- a provision of a law enacting a penalty for disobedience or a reward for obedience.
- the penalty or reward.
verb (used with object)
- sanction mark,
Origin of sanction
Examples from the Web for sanctions
Imam Bheel, as locals call him, was added to a list of worldwide traffickers subject to U.S. sanctions in 2009.The Dangerous Drug-Funded Secret War Between Iran and Pakistan|Umar Farooq|December 29, 2014|DAILY BEAST
According to Belkovsky, both officials got out in time to escape new Western sanctions.Recession? Devaluation? Inflation? Putin Tells Russia Stay the Course.|Anna Nemtsova|December 4, 2014|DAILY BEAST
Rio Tinto also reiterated that holdings in the mine are fully compliant with the current sanctions regime.
UPDATE: "My firm has done nothing to shield anyone or any entity from any sanctions," Goldin told The Daily Beast in an email.Exclusive: Did This Manhattan Firm Help Shield a Russian Fund From Sanctions?|Bill Conroy|November 10, 2014|DAILY BEAST
Britain, Europe, U.S.A. made their own sanctions against Russia.
Yet this power is inconsistent with the idea that the constitution recognizes or sanctions the legality of slavery.The Unconstitutionality of Slavery|Lysander Spooner
Should you come to trial, don't forget to say that the British Government in India sanctions all such exhibitions.The Battle of The Press|Theophila Carlile Campbell
It is the cap, not the man, and his wisdom, that sanctions and legalizes his various acts.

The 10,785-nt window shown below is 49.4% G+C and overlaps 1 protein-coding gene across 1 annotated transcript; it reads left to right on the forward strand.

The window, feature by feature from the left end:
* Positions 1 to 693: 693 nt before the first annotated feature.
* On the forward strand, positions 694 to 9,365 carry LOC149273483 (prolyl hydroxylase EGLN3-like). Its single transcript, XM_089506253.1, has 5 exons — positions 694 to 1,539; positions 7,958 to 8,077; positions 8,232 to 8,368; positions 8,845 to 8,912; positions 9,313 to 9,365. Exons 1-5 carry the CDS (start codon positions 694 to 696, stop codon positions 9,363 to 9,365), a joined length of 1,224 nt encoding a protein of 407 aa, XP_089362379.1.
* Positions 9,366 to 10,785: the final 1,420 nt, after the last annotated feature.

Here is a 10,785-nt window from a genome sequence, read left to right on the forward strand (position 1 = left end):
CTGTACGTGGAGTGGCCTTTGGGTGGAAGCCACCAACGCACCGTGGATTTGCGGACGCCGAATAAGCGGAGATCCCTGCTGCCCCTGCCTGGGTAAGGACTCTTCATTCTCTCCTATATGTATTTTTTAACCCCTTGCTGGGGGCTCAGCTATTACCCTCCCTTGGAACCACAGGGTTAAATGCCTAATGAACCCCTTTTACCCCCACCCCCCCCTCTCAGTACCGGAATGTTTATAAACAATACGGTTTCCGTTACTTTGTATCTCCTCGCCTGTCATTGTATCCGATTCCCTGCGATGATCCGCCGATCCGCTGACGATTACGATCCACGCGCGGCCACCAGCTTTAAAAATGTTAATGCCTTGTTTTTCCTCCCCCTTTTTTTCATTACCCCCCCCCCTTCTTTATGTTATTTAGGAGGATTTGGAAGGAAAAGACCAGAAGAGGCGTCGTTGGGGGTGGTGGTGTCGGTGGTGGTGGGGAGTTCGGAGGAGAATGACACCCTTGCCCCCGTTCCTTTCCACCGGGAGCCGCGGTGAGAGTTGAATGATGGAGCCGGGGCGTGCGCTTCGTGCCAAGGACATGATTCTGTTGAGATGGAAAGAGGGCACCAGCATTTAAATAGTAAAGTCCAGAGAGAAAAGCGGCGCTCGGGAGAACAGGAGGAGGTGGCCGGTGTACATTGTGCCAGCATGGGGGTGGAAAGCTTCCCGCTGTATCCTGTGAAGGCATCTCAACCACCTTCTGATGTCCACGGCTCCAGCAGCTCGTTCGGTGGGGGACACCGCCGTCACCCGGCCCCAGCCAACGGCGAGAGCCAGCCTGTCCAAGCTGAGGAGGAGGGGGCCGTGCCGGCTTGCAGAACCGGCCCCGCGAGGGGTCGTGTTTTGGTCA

Under the sanctions of religion the covenants of the heart are renewed.The Book of Christmas|Thomas K. Hervey
In the South, society was largely established under the sanctions of royalty.Thirty Years in the Itinerancy|Wesson Gage Miller
Word Origin for sanction
in international diplomacy, 1919, plural of sanction (n.) in the sense of "part or clause of a law which spells out the penalty for breaking it" (1650s).
early 15c., "confirmation or enactment of a law," from Latin sanctionem (nominative sanctio) "act of decreeing or ordaining," also "decree, ordinance," noun of action from past participle stem of sancire "to decree, confirm, ratify, make sacred" (see saint (n.)). Originally especially of ecclesiastical decrees.
1778, "confirm by sanction, make valid or binding;" 1797 as "to permit authoritatively;" from sanction (n.). Seemingly contradictory meaning "impose a penalty on" is from 1956 but is rooted in an old legalistic sense of the noun. Related: Sanctioned; sanctioning.